Biden Administration Announces Steps to Increase Infant Formula Supply

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WASHINGTON — The Biden administration announced several actions Thursday aimed at relieving a nationwide shortage of infant formula.

“President Biden has directed his administration to work urgently to ensure that during the Abbott Nutrition voluntary recall, infant formula is safe and available for families across the country,” the White House said in a fact sheet. “The Biden-Harris administration will continue to monitor the situation and identify other ways it can support the safe and rapid increase in the production and distribution of baby formula.”

The origins of the shortage go back to February 17, when Abbott Nutrition announced a voluntary formula recall following concerns about bacterial contamination at the company’s Sturgis, Michigan, facility; four infants fell ill and two died after drinking the formula. While the plant has been offline, the administration has been working to ease the shortage, a senior administration official said in a phone call with reporters.

The administration’s actions include “cutting red tape to expedite the import of improved formula from other countries … and we have been working with retailers to impose purchase limits to prevent the possibility of hoarding,” the official said. In addition, “we have had ongoing work with all manufacturers of infant formula to bring products to market, and we have really seen that pay off” in terms of increased production.

On Thursday, President Biden met with representatives of formula retailers and manufacturers, including Walmart, Target, Mead Johnson, and Gerber “to talk to them about the work they’re doing and call on them to do all they can to help families purchase and access infant formula,” the official said. “The President discussed with Mead Johnson and Gerber their ongoing efforts to increase production. Their work has made up for the loss of production by Abbott.”

When the president spoke to the CEOs of Walmart and Target, “he focused on issues specific to retailers and how they are working to stock shelves, including in rural areas, and regional disparities they’ve been seeing,” the official added. “The president similarly asked what more his team and all of us can do to help move product and get more product to these communities.”

The Biden administration also announced that “to help further increase manufacturers’ ability to meet demand and distribute formula, USDA [the Agriculture Department] is working with states to make it easier for vulnerable families to purchase the formula they need with their WIC [Women, Infants, and Children program] benefits. USDA is urging states to allow WIC recipients to use their WIC benefits on a wider variety of products so that if certain sizes or types of formula are out of stock, they can use their benefits on those that are in stock,” the fact sheet noted. “And USDA is urging states to relax their requirements that stores keep a certain amount of formula in stock. This will offer relief to retailers and allow companies to manage inventories to meet demand.”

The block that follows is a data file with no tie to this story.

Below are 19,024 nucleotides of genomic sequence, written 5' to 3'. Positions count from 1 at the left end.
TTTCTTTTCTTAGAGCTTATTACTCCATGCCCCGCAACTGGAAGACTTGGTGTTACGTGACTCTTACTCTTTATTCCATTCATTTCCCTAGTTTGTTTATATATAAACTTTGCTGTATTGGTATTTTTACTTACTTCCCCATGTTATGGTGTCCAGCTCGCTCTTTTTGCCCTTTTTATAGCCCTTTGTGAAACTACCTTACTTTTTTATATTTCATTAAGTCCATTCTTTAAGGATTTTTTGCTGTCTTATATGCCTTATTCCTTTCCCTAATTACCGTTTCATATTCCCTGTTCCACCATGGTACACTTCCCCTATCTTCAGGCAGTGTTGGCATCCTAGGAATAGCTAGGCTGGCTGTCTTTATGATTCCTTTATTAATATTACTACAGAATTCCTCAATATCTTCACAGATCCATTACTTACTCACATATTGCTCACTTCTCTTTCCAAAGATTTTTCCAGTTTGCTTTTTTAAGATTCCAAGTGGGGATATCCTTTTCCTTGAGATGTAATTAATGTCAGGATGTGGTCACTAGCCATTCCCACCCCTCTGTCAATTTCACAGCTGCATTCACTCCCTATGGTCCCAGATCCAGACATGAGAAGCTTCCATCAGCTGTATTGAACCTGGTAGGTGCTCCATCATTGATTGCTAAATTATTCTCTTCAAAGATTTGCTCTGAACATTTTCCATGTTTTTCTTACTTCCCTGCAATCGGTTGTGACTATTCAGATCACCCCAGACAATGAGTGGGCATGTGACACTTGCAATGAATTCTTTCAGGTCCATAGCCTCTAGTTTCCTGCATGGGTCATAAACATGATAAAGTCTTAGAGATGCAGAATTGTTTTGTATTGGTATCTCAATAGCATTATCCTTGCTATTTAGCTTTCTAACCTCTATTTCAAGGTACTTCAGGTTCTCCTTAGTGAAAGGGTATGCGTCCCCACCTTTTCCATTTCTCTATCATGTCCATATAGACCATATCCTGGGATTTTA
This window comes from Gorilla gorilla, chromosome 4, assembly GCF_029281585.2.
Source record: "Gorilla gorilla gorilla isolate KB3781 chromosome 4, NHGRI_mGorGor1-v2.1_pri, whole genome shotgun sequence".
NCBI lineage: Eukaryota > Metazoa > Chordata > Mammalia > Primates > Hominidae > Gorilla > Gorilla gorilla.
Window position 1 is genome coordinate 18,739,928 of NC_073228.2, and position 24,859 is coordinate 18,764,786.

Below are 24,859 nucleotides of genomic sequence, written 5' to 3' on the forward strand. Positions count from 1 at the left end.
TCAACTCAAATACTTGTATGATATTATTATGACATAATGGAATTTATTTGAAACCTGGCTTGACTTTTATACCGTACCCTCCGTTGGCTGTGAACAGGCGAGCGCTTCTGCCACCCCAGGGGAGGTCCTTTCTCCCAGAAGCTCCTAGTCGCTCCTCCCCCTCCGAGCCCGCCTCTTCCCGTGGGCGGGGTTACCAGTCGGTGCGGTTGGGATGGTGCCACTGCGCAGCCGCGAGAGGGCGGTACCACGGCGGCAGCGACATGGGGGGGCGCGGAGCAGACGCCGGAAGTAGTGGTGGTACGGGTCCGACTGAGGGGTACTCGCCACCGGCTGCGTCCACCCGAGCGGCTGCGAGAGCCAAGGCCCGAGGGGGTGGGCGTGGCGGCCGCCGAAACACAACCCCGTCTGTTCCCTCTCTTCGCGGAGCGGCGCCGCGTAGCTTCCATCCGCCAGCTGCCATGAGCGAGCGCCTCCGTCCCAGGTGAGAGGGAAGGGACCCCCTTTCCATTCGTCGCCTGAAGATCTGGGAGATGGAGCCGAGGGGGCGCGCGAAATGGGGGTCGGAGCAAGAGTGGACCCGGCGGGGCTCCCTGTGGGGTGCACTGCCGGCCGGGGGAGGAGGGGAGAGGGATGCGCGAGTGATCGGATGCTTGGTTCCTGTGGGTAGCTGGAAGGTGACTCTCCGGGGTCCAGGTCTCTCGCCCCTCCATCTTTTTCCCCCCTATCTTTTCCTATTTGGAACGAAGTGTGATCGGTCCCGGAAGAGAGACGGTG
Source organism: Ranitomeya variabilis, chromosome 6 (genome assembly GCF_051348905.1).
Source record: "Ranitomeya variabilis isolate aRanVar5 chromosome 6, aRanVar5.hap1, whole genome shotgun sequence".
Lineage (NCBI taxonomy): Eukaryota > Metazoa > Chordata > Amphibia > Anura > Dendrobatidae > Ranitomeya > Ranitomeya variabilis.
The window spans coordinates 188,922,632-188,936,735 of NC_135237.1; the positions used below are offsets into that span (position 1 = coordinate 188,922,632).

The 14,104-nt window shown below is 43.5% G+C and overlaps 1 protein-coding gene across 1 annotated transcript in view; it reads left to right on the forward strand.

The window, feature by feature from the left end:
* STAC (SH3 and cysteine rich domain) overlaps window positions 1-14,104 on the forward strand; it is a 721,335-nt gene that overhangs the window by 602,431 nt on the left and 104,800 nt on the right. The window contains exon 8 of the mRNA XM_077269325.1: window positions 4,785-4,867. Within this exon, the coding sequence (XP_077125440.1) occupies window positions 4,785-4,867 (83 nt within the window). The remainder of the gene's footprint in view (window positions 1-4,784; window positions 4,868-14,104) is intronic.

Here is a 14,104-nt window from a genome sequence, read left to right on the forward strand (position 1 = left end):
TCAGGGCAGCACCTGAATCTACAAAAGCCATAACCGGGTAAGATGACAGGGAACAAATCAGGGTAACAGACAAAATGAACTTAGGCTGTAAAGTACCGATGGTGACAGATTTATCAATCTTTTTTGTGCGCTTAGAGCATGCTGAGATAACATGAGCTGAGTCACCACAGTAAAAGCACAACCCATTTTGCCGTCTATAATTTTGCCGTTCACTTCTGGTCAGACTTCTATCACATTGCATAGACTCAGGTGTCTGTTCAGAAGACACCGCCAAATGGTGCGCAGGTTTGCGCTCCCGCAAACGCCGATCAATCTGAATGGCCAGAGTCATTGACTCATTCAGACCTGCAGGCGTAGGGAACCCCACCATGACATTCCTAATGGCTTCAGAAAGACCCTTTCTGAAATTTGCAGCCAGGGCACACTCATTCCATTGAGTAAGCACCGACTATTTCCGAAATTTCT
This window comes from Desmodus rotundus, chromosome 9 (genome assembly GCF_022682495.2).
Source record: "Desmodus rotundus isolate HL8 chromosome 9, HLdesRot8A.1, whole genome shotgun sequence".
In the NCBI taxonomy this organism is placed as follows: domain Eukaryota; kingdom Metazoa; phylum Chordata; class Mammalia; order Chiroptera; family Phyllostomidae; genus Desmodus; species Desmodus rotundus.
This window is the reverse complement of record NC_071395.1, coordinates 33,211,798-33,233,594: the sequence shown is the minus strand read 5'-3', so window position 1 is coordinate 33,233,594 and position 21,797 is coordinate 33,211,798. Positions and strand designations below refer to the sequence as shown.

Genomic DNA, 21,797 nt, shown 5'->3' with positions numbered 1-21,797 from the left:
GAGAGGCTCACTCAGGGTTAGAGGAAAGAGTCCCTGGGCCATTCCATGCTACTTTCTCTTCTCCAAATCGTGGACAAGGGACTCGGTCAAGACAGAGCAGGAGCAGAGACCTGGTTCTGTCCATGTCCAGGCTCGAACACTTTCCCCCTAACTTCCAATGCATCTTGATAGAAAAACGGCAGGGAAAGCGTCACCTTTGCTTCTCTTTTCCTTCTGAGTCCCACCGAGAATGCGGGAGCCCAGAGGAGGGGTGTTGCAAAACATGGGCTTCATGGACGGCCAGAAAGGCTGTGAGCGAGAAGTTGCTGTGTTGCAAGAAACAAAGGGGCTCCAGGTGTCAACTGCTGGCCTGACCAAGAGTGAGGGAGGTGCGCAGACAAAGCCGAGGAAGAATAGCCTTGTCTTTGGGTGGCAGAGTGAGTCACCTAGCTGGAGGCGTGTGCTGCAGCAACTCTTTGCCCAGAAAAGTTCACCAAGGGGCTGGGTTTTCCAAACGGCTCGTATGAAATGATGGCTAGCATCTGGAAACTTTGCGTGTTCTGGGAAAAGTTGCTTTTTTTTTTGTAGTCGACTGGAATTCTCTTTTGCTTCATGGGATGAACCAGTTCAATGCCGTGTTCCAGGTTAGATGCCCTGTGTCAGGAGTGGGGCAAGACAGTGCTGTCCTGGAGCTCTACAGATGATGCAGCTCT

The administration also called on the Federal Trade Commission (FTC) to crack down on price gouging and any other unfair market practices related to infant formula. “Parents looking to feed their child should not be taken advantage of by unscrupulous retailers unfairly jacking up prices,” the fact sheet stated. “There have been several reports that actors are purchasing formula at retail stores and reselling it online at a markup several times the retail price, especially specialty brands of formula that have experienced the most disruption. These actions not only are costing families hundreds of dollars for formula they need, but drive scarcity on the market.”

The Justice Department is also encouraging state attorneys general to use their powers to address price gouging, the fact sheet noted.

Meanwhile, the FDA will soon announce steps to increase the supply of imported infant formula, the administration said; usually, the U.S. produces 98% of the formula it consumes. Asked whether the administration would invoke the Defense Production Act to increase the formula supply, a senior official did not answer directly, but said, “We’ll continue to explore every option on the table and look at any levers we can pull to address this situation … We feel reassured that the companies now are back at production levels that are above the production levels that they had been right before the February 17 recall took place. But again, we’re going to keep every option on the table and keep exploring things we can do.”

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    Joyce Frieden oversees MedPage Today’s Washington coverage, including stories about Congress, the White House, the Supreme Court, healthcare trade associations, and federal agencies. She has 35 years of experience covering health policy. Follow

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